In unrelated news, I just stumbled over a personal blog post about participating in a two-hour game jam. What jumped at me was the bit about small, single-color sprites. I’m no pixel artist, but when you’re working with 8×8 bit-maps there is only so much room for mistakes; that’s how I was able to make the art in Escape From Cnossus, still one of my better looking games despite being a literal 8-bit title. So yeah, let me say it again (and again): embrace constraints, they are your friends.
Last but not least, a link from last week but too good to pass up: the making of Duke Nukem 3D. My favorite bits were about the dangers of changing engines mid-development (which is akin to changing horses mid-race; remember what killed Daikatana?) and how the biggest problem with Duke Nukem Forever was that the tone and attitude just weren’t acceptable anymore by the time it came out; the world had simply moved on.
Never mind tech; is your game’s message able to withstand the test of time?
Welcome, everyone, to another short week. I’d complain again about the usual stuff but you’re probably tired of hearing it. The big thing is of course the Interactive Fiction Competition, but I won’t cover it — plenty of mainstream outlets are taking care of that. Suffice to say, Emily Short thinks it’s the strongest edition ever, and that’s a huge compliment.
For my taste this is the best IF Comp in 21 years of comp history. Such variety and color; so many authors doing their best work yet.
— emshort (@emshort) October 8, 2015
(Also it’s worth noting that Twine is powering the most entries this year, and nobody’s bitter about it for a change. Let’s hope the peace lasts.)
But frankly I’m more excited about the next big event this autumn. Set to start in less than a month, the Procedural Generation Jam is once again calling for participants, and organizer Michael Cook writes about his expectations. What can I say? I understand the sentiment, but the truth is I got into procedural generation for two reasons: one, because it allows me to express game content as code, which comes naturally to me as a programmer, and two, because that way I can actually play my own games, rather than knowing all the maps by heart.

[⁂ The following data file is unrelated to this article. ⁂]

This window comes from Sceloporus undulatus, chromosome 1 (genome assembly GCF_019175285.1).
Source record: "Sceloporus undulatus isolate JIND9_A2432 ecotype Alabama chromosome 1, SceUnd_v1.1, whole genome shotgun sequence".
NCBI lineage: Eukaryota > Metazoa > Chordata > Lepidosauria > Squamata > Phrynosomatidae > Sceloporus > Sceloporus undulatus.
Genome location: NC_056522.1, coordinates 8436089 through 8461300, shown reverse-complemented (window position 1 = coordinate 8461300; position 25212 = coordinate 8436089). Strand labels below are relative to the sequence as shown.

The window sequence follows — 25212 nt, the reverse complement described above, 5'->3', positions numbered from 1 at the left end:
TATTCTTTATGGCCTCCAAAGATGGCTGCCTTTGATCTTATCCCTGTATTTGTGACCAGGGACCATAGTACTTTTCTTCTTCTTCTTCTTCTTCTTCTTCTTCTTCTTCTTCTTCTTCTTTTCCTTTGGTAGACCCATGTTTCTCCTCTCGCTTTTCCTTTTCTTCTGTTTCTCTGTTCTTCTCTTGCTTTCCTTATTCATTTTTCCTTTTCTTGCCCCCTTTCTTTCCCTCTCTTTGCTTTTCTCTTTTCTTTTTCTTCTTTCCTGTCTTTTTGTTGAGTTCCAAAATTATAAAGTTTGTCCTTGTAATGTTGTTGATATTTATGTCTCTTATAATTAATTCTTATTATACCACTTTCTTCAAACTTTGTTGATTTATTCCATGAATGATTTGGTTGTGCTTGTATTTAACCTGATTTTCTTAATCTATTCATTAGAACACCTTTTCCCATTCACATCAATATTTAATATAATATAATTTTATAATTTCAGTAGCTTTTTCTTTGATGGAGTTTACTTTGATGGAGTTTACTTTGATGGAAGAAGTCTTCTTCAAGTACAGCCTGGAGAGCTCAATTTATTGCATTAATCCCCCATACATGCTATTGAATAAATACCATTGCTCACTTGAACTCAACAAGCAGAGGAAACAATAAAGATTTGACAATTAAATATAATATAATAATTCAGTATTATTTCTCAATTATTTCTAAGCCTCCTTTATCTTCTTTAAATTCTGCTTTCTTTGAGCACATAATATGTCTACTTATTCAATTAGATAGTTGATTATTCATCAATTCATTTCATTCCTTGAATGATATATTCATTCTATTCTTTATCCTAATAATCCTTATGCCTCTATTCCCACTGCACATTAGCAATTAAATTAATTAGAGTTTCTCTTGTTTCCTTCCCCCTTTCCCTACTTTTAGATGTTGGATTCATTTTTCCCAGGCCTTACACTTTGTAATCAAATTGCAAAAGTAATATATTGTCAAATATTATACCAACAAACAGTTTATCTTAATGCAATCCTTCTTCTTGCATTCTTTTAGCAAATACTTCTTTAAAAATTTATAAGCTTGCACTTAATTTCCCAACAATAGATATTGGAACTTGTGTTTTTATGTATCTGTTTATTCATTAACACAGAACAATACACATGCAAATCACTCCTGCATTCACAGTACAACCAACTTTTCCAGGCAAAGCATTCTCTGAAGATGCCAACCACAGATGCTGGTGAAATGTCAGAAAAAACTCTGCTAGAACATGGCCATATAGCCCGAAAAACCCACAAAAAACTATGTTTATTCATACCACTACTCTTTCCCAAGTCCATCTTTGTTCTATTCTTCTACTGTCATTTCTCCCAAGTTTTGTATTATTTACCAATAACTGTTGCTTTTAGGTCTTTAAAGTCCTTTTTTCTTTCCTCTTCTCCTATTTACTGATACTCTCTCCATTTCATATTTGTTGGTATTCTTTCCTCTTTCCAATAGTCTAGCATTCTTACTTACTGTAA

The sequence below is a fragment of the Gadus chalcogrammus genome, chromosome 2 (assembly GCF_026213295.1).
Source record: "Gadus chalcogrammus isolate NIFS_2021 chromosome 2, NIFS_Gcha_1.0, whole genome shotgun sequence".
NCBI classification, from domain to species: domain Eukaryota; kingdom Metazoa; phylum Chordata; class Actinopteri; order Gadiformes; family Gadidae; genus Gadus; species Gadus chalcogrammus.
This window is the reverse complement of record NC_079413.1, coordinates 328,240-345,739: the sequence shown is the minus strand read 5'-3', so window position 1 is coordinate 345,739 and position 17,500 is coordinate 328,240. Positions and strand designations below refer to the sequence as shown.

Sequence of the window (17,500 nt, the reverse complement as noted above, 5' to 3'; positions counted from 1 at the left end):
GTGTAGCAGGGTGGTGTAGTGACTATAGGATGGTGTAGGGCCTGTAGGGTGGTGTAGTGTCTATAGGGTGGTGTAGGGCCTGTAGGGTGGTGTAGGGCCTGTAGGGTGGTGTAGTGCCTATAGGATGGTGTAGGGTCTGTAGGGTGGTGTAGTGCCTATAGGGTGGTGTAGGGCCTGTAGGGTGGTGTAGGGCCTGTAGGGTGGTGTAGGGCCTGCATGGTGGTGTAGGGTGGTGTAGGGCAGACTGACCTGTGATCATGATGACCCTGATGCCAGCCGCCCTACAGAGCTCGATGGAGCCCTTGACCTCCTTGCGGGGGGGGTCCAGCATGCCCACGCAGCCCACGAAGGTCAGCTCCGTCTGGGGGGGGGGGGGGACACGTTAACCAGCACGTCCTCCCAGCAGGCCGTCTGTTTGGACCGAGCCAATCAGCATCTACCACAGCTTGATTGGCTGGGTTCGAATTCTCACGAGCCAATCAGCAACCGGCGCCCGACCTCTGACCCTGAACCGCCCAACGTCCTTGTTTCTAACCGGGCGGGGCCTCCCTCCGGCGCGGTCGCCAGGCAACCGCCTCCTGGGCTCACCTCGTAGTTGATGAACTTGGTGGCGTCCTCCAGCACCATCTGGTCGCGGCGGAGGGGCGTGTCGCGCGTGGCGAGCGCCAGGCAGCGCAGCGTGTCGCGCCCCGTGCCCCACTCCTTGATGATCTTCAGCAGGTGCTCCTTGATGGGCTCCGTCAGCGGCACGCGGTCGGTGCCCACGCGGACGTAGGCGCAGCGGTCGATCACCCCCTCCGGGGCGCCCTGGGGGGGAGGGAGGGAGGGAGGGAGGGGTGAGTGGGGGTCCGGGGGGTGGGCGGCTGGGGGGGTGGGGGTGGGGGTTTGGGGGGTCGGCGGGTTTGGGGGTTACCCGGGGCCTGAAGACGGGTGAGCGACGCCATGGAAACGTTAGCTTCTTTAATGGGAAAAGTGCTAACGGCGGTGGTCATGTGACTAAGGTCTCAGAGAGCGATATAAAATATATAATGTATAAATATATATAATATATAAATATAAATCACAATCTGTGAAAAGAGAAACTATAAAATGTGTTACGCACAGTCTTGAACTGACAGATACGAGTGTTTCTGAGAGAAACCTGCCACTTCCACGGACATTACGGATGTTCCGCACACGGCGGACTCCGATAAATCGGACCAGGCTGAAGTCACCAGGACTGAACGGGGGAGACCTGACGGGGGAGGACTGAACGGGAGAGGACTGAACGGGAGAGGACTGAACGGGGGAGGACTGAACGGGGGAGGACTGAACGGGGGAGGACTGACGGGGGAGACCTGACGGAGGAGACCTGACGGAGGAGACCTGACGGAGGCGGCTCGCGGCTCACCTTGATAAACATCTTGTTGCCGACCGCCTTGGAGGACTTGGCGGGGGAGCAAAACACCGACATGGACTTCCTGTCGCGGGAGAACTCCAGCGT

(And yes, programming can be natural. Programming is a species of mathematics, and mathematics is a language for describing the natural world. So there’s no real contradiction.)
But don’t worry, hand-crafted worlds and stories aren’t going anywhere. Over at Rock, Paper, Shotgun we have a top of the best RPG worlds, while Hardcore Gaming 101 posts a retrospective of the Gabriel Knight games — both of them good reminders that quality writing makes a real difference. Which is especially meaningful to point out when literary games are all the rage these days.
But I’ve run out of content again. See you next week.
Having been offline for the weekend due to yet another outage (so much for Talk Like a Pirate Day), I find myself late and with insufficient links to make a newsletter. Perhaps I could mention the latest toy I’ve been working on — RPN-40, a programmable calculator trying to stay simple and fun. Or perhaps Hardcore Gaming 101’s retrospective of C.P.U. Bach, which may seem off-topic. But think about it: in 1994, computers were already able to compose music. 21 years down the road, they are even able to design videogames. How can we harness that ability?
And speaking of that, via Michael Cook I learned of this blog post about procedurally generating cities. Having done just that (in a simplistic way) for RogueBot, I can certainly appreciate the work described.
— Danny Goodayle (@DGoodayle) September 17, 2015